Siragusa in particular is very intriguing.  He is a mauling guard who excels at pulling and blowing up defenders are the line of scrimmage as well as turning up field.  The fingerprints of new run coordinator Greg Roman are already evident. This team will employ a similar power running scheme that the 49ers used effectively back in 2012, when they played the Ravens in the Super Bowl.  It is a scheme that allows offensive linemen to pin their ears back and fire off of the ball.

The key is going to be who’s going to start on the offensive line and how quickly it comes together. Perhaps the Ravens will sign former Jet Nick Mangold to anchor that line from the center position, or maybe former Duke center Matt Skura – with one year in an NFL weight room – has progressed enough to man the position.

The Ravens have enough running backs to get the job done. Lorenzo Taliaferro, Terrance West, Buck Allen, Ken Dixon and Stephen Houston are all solid between the tackles, and Danny Woodhead offers the team a great change of pace back as well as a third down threat. This scheme also requires a fullback that’s very much an anvil, and currently they don’t have one on the roster.  Moving TE Nick Boyle (6’4, 265 pounds) may be an option, but look for the Ravens to be very active in the undrafted free agent market for a couple of stout blocking fullbacks.

In the NFL if you run the ball effectively, if you don’t turn it over, and if you have a great defense and special teams you will win a lot more than you lose. It is a formula that worked in 2000 and it looks like the Ravens brass are hedging their bets that it will also work in 2017.

I was also thinking about titling this blog “Saving Joe Flacco from himself.”  That’s what the Cowboys did with Tony Romo a few years ago.  They put a huge offensive line around him, and then they had DeMarco Murray run in excess of 400 times behind it.  The end result was a 12-4 record, and after three successive 8-8 seasons they finally made the playoffs.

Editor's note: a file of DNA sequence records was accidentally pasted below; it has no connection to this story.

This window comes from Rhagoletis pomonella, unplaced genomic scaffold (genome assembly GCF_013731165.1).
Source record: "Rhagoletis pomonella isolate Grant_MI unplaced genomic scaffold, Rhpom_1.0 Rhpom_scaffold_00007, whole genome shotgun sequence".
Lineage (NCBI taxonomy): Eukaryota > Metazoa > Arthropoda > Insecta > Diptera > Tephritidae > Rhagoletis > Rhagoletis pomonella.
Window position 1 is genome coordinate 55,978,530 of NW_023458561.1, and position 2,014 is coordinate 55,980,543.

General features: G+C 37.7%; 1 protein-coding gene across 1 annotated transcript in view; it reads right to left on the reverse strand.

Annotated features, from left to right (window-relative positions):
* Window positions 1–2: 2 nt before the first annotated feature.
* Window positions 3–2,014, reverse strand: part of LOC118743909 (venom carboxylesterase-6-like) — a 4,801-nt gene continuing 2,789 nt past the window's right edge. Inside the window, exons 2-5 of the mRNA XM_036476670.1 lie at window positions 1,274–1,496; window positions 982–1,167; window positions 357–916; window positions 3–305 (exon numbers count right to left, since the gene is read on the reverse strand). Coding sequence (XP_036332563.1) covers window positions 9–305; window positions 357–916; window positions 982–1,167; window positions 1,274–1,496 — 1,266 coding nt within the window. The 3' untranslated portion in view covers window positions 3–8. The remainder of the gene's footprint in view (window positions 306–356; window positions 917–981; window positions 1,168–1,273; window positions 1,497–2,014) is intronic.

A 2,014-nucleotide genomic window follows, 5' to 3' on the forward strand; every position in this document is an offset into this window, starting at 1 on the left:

Joe Flacco does not need to put the ball up 40-50 times a game.  That’s a formula for disaster.  The Ravens need to run the ball effectively.  This way the safeties come up in the box, the cornerbacks come closer to the line of scrimmage, and then Flacco can do some serious damage.  Plus he’s always been a “chunk” quarterback.  He has a big arm and he is not wired for a West Coast offense.  He excels when the Ravens are running the ball effectively (as they did in 2102 with Ray Rice), where he can plant his feet and let if fly downfield.

The last thing is that the Ravens final roster is nowhere near complete.  There will be the June 1 cuts, and there will be several veteran players available that can help the team. No need to panic at this time that there are no clear starters at inside linebacker next to CJ Mosley, or at right tackle and center.  The Ravens will address all of those needs well before the pre-season commences.

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Ravens do not select immediate starter – Draft Grade “C”

Posted on 28 April 2017 by Dennis Koulatsos

When it came time for the Ravens to make their selection in the 2017 NFL Draft, there were 2 Alabama players that were in the top 10 in most of the mock drafts.  In fact defensive tackle Jonathan Allen was a consensus top 5 pick, while talented but troubled middle linebacker Reuben Foster was a lock as a top 10 pick.

Foster had an incident at the combine with a medical staff member, and a couple of days before the draft a story broke out that his combine drug screen specimen had come back diluted.  This is why he was still there at 16, and didn’t come off of the board until the 49ers picked at 31.  He also had a history of injuries, but I thought for sure Foster would have been a Raven this morning.  He is the closest thing I’ve seen on tape to one Ray Lewis.  I know it’s a lofty comparison, and only time will tell who got the best of this deal.